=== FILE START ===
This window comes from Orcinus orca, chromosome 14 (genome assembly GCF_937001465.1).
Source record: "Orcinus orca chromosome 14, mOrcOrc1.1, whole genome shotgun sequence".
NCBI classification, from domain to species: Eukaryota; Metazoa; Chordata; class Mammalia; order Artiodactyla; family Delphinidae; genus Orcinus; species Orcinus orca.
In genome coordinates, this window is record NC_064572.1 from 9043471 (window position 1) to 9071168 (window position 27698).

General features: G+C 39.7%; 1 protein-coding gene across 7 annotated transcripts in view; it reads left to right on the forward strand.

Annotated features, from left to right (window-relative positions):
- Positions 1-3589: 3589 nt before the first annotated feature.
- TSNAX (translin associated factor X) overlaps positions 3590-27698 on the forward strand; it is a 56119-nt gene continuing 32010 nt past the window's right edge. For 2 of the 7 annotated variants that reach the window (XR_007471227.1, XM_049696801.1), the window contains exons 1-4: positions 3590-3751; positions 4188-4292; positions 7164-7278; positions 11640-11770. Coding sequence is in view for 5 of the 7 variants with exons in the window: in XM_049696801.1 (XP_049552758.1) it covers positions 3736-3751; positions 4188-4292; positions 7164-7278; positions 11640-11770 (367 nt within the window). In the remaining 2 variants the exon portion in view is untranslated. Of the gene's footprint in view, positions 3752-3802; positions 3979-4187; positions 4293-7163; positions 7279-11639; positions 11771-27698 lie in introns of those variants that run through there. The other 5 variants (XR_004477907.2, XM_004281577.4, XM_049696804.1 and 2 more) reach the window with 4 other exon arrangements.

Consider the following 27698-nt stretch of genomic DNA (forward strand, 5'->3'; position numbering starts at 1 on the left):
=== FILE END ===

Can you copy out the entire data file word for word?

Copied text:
This window comes from Orcinus orca, chromosome 14 (genome assembly GCF_937001465.1).
Source record: "Orcinus orca chromosome 14, mOrcOrc1.1, whole genome shotgun sequence".
NCBI classification, from domain to species: Eukaryota; Metazoa; Chordata; class Mammalia; order Artiodactyla; family Delphinidae; genus Orcinus; species Orcinus orca.
In genome coordinates, this window is record NC_064572.1 from 9043471 (window position 1) to 9071168 (window position 27698).

General features: G+C 39.7%; 1 protein-coding gene across 7 annotated transcripts in view; it reads left to right on the forward strand.

Annotated features, from left to right (window-relative positions):
- Positions 1-3589: 3589 nt before the first annotated feature.
- TSNAX (translin associated factor X) overlaps positions 3590-27698 on the forward strand; it is a 56119-nt gene continuing 32010 nt past the window's right edge. For 2 of the 7 annotated variants that reach the window (XR_007471227.1, XM_049696801.1), the window contains exons 1-4: positions 3590-3751; positions 4188-4292; positions 7164-7278; positions 11640-11770. Coding sequence is in view for 5 of the 7 variants with exons in the window: in XM_049696801.1 (XP_049552758.1) it covers positions 3736-3751; positions 4188-4292; positions 7164-7278; positions 11640-11770 (367 nt within the window). In the remaining 2 variants the exon portion in view is untranslated. Of the gene's footprint in view, positions 3752-3802; positions 3979-4187; positions 4293-7163; positions 7279-11639; positions 11771-27698 lie in introns of those variants that run through there. The other 5 variants (XR_004477907.2, XM_004281577.4, XM_049696804.1 and 2 more) reach the window with 4 other exon arrangements.

Consider the following 27698-nt stretch of genomic DNA (forward strand, 5'->3'; position numbering starts at 1 on the left):